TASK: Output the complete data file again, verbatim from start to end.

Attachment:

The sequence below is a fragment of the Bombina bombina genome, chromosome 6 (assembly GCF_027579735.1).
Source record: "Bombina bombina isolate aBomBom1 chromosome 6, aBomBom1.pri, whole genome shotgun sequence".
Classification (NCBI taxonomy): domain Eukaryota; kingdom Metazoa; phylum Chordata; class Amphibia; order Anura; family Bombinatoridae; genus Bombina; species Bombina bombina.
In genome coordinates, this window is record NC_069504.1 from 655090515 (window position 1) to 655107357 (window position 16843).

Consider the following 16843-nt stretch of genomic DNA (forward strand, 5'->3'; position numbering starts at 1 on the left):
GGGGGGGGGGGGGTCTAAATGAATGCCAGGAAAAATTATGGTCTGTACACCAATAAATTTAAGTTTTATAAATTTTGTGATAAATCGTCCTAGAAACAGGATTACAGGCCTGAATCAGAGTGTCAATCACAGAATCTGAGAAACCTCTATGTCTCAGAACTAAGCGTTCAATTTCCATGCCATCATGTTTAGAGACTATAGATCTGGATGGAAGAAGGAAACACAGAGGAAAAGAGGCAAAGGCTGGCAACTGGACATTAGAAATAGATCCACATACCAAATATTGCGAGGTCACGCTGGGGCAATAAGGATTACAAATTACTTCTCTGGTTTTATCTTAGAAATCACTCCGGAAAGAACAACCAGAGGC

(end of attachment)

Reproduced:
The sequence below is a fragment of the Bombina bombina genome, chromosome 6 (assembly GCF_027579735.1).
Source record: "Bombina bombina isolate aBomBom1 chromosome 6, aBomBom1.pri, whole genome shotgun sequence".
Classification (NCBI taxonomy): domain Eukaryota; kingdom Metazoa; phylum Chordata; class Amphibia; order Anura; family Bombinatoridae; genus Bombina; species Bombina bombina.
In genome coordinates, this window is record NC_069504.1 from 655090515 (window position 1) to 655107357 (window position 16843).

Consider the following 16843-nt stretch of genomic DNA (forward strand, 5'->3'; position numbering starts at 1 on the left):
GGGGGGGGGGGGGTCTAAATGAATGCCAGGAAAAATTATGGTCTGTACACCAATAAATTTAAGTTTTATAAATTTTGTGATAAATCGTCCTAGAAACAGGATTACAGGCCTGAATCAGAGTGTCAATCACAGAATCTGAGAAACCTCTATGTCTCAGAACTAAGCGTTCAATTTCCATGCCATCATGTTTAGAGACTATAGATCTGGATGGAAGAAGGAAACACAGAGGAAAAGAGGCAAAGGCTGGCAACTGGACATTAGAAATAGATCCACATACCAAATATTGCGAGGTCACGCTGGGGCAATAAGGATTACAAATTACTTCTCTGGTTTTATCTTAGAAATCACTCCGGAAAGAACAACCAGAGGC